• It leads the cook infallibly from the buying and handling of raw ingredients, through each essential step of a recipe, to the final creation of a delicate confection.
• It breaks down the classic cuisine into a logical sequence of themes and variations rather than presenting an endless and diffuse catalogue of recipes; the focus is on key recipes that form the backbone of French cookery and lend themselves to an infinite number of elaborations—bound to increase anyone’s culinary repertoire.
• It adapts classical techniques, wherever possible, to modern American conveniences.
• It shows Americans how to buy products, from any supermarket in the U.S.A., that reproduce the exact taste and texture of the French ingredients: equivalent meat cuts, for example; the right beans for a cassoulet; the appropriate fish and shellfish for a bouillabaisse.
• It offers suggestions for just the right accompaniment to each dish, including proper wines.
Since there has never been a book as instructive and as workable as Mastering the Art of French Cooking, the techniques learned here can be applied to recipes in all other French cookbooks, making them infinitely more usable. In compiling the secrets of famous cordons bleus, the authors have produced a magnificent volume that is sure to find the place of honor in every kitchen in America.

Everyone watched Julia on TV... Some people discovered Julia through her first book. Here's another close to home story about "Mastering the Art of French Cooking, Volume 1 By Julia Child, Louisette Bertholle, Simone Beck." My husband, Chic, our webmaster, tells it in his own words...

I came across this marvelous book when it was first published. I was in Cambridge, Massachusetts, studying toward my Ph.D. degree in Physics in graduate school at M.I.T. Julia and her husband Paul lived on Irving Street at that time, though I didn't know it. I remember standing in the aisle in the book section of the Tech Store annex of the Harvard Coop, browsing through the pages of MtAoFC. it was quite exciting. I came upon the recipe for Toasted Coconut Cream Pie. A light bulb went off in my mind. It appeared to be identical to the version served at The Tavern Restaurant in Newark, New Jersey. At that time, it was on someone's list of the top fifty restaurants in the United States. I bought the book and kept trying the recipe until I had mastered it. It was tough work, but someone had to do it. Sure enough it reproduced the very same pie!!!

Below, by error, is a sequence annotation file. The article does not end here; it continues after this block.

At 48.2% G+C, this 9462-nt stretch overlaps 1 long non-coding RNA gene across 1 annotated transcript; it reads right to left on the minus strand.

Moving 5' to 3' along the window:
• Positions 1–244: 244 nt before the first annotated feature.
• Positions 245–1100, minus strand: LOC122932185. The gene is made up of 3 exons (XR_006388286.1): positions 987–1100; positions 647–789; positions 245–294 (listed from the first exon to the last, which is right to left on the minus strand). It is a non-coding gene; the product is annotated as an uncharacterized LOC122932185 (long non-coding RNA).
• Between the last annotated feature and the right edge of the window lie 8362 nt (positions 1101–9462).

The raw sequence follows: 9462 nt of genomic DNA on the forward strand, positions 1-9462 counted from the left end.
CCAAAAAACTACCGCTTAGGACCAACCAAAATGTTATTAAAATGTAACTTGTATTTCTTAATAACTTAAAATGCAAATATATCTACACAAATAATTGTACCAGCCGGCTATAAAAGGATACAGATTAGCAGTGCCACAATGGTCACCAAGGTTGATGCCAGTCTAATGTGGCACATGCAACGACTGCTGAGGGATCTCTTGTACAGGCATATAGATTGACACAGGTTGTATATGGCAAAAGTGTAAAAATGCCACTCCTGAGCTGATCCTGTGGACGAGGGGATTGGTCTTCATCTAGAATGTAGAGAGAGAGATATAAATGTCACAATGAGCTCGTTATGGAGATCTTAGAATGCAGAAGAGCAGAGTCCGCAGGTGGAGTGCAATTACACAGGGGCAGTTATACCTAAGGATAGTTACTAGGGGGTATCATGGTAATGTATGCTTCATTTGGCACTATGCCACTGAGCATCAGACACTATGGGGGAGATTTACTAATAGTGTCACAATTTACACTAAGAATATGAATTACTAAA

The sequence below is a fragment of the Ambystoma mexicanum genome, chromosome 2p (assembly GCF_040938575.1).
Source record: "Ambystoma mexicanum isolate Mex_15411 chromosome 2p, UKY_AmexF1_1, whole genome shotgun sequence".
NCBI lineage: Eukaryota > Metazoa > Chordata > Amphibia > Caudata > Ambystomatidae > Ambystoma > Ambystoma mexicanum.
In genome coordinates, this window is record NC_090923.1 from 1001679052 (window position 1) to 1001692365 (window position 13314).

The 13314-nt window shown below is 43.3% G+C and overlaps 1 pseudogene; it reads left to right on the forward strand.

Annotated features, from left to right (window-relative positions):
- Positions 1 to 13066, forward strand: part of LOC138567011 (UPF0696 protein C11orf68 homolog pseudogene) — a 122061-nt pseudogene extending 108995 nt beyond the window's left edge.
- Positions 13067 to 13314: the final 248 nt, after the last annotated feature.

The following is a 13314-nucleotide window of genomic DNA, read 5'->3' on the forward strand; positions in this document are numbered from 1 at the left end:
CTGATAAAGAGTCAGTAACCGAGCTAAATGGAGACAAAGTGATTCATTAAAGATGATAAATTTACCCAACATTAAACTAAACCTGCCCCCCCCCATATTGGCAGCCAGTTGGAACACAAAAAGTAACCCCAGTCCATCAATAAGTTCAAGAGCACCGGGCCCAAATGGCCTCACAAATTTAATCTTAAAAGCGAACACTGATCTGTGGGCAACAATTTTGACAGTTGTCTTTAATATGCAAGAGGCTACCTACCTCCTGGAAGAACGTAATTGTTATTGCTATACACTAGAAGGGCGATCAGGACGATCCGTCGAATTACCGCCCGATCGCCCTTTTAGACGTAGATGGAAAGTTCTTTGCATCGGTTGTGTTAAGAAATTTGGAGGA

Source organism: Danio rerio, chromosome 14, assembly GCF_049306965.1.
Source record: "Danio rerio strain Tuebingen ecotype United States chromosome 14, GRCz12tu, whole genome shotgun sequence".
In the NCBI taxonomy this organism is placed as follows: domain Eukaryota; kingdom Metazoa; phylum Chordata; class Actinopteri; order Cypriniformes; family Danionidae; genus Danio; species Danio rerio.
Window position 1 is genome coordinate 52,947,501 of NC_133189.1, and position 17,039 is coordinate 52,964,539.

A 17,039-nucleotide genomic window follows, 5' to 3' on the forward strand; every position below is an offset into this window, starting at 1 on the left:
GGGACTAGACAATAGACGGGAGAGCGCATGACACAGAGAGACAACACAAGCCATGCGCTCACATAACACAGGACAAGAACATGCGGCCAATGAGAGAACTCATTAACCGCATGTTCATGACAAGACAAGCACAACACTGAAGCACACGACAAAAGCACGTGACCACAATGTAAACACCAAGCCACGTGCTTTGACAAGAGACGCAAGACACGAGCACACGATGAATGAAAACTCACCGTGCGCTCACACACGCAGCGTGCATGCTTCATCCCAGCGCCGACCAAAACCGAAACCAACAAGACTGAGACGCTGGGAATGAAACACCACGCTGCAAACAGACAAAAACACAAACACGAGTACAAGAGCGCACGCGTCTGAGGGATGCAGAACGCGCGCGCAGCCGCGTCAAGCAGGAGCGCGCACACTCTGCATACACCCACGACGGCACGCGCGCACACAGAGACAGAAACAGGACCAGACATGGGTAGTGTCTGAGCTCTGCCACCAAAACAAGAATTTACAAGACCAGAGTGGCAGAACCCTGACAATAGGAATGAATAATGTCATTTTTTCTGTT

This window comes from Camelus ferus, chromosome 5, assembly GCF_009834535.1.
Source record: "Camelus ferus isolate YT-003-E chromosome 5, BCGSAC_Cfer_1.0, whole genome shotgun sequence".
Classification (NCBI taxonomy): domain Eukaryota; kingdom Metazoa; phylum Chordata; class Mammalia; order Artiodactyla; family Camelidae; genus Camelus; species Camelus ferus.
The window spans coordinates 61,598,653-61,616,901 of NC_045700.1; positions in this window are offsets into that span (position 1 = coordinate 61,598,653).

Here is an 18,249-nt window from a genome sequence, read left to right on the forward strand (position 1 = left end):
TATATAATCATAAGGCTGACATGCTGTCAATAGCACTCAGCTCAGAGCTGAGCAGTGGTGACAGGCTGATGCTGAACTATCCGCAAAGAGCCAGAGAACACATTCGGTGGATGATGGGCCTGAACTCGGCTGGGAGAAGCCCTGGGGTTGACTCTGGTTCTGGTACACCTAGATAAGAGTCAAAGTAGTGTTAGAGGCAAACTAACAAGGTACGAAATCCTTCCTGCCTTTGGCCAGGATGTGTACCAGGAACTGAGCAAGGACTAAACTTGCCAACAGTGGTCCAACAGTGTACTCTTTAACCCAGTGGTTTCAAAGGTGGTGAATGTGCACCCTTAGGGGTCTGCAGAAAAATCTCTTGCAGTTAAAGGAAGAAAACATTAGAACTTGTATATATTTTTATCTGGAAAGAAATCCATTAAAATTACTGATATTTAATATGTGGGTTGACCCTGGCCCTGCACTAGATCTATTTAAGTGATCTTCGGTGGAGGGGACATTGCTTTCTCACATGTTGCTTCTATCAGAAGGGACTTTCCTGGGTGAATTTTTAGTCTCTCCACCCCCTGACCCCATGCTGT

After that, I tried a number of Julia's recipes, those that were or could be modified to be Kosher. It was very exciting when Julia Child appeared on Boston's Public Broadcasting Channel. She was such fun.

Juia's recipes were just about as good as my Mother's and Grandmothers' family recipes, though the style was different. It's still fun to cook meals with recipes from both sources.